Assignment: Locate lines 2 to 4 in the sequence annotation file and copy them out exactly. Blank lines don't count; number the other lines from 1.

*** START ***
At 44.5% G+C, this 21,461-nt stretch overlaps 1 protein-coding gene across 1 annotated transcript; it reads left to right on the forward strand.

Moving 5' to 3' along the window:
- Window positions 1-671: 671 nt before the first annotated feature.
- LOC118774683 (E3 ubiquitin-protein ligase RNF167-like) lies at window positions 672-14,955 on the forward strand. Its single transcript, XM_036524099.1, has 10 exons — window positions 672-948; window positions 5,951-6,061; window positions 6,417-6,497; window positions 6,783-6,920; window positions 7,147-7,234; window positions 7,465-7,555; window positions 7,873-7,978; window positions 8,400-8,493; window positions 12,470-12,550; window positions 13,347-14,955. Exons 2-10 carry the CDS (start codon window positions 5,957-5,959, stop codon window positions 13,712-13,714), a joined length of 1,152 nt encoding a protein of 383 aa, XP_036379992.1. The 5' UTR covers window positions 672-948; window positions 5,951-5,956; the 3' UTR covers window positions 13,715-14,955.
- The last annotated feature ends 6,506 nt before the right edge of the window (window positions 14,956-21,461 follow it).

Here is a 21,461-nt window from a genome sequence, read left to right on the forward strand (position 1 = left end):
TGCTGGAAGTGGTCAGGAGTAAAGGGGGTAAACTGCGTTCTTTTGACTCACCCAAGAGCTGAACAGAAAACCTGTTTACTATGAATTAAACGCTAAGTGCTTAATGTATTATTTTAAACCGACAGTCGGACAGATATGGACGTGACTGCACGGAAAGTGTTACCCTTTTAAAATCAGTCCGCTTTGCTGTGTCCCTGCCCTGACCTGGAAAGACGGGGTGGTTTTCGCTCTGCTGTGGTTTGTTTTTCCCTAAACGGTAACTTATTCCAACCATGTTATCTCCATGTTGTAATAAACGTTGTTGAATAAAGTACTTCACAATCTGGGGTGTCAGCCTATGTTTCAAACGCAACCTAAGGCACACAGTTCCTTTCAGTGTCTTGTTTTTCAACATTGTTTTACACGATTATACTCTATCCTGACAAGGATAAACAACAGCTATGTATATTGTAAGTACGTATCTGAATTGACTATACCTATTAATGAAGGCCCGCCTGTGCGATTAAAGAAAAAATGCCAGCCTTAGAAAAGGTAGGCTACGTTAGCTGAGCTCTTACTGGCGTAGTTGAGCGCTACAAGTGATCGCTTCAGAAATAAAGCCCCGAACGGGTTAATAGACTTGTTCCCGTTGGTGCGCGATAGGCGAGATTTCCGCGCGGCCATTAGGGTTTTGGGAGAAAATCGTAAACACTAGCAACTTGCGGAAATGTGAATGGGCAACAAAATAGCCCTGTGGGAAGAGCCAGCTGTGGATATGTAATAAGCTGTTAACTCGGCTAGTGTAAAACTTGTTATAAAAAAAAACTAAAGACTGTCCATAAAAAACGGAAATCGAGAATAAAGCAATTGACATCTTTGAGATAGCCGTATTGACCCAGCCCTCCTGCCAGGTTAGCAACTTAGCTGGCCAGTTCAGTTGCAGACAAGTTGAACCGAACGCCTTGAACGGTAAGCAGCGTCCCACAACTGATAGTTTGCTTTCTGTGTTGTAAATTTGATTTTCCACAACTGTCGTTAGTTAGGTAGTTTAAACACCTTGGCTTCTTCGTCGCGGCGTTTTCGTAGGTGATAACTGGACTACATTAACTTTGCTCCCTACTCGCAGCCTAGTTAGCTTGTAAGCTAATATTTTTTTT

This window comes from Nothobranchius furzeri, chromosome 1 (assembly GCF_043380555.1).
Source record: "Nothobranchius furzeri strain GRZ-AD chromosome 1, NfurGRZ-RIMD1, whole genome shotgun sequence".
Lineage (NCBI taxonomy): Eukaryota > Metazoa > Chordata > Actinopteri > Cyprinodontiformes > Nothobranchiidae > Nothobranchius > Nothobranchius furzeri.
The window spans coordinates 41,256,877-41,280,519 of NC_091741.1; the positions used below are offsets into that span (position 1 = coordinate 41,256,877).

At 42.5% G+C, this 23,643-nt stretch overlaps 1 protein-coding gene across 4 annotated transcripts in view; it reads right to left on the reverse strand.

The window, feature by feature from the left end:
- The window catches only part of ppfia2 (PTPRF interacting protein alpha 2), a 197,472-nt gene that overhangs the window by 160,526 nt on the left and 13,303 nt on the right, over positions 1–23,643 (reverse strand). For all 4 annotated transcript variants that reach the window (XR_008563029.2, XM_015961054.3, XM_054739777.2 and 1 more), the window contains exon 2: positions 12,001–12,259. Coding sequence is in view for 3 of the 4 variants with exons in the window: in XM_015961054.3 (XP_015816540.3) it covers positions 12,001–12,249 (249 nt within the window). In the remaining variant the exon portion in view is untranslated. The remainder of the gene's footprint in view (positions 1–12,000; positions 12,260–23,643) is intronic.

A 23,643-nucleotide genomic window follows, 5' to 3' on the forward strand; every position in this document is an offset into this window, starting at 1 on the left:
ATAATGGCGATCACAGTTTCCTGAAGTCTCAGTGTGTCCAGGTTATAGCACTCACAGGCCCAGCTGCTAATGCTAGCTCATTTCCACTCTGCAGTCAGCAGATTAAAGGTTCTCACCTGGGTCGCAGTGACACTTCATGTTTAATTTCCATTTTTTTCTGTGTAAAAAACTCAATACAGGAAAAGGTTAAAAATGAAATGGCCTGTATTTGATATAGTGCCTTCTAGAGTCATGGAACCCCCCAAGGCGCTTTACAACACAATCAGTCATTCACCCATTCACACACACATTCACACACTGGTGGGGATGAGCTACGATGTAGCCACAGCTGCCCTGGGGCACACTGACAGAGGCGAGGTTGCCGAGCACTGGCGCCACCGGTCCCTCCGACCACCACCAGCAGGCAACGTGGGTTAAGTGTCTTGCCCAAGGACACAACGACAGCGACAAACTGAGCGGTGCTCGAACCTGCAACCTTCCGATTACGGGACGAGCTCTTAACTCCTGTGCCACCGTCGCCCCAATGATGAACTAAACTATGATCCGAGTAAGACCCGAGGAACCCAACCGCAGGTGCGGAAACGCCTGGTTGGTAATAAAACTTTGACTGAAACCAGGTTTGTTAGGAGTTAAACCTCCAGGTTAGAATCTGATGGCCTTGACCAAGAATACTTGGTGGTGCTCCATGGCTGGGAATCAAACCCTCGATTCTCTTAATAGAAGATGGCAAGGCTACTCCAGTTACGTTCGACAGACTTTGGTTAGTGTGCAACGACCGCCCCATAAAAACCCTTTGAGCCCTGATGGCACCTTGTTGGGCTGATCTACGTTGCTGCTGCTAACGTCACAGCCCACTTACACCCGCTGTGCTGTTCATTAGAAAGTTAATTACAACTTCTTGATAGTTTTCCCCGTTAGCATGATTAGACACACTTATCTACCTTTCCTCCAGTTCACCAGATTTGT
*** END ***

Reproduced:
Moving 5' to 3' along the window:
- Window positions 1-671: 671 nt before the first annotated feature.
- LOC118774683 (E3 ubiquitin-protein ligase RNF167-like) lies at window positions 672-14,955 on the forward strand. Its single transcript, XM_036524099.1, has 10 exons — window positions 672-948; window positions 5,951-6,061; window positions 6,417-6,497; window positions 6,783-6,920; window positions 7,147-7,234; window positions 7,465-7,555; window positions 7,873-7,978; window positions 8,400-8,493; window positions 12,470-12,550; window positions 13,347-14,955. Exons 2-10 carry the CDS (start codon window positions 5,957-5,959, stop codon window positions 13,712-13,714), a joined length of 1,152 nt encoding a protein of 383 aa, XP_036379992.1. The 5' UTR covers window positions 672-948; window positions 5,951-5,956; the 3' UTR covers window positions 13,715-14,955.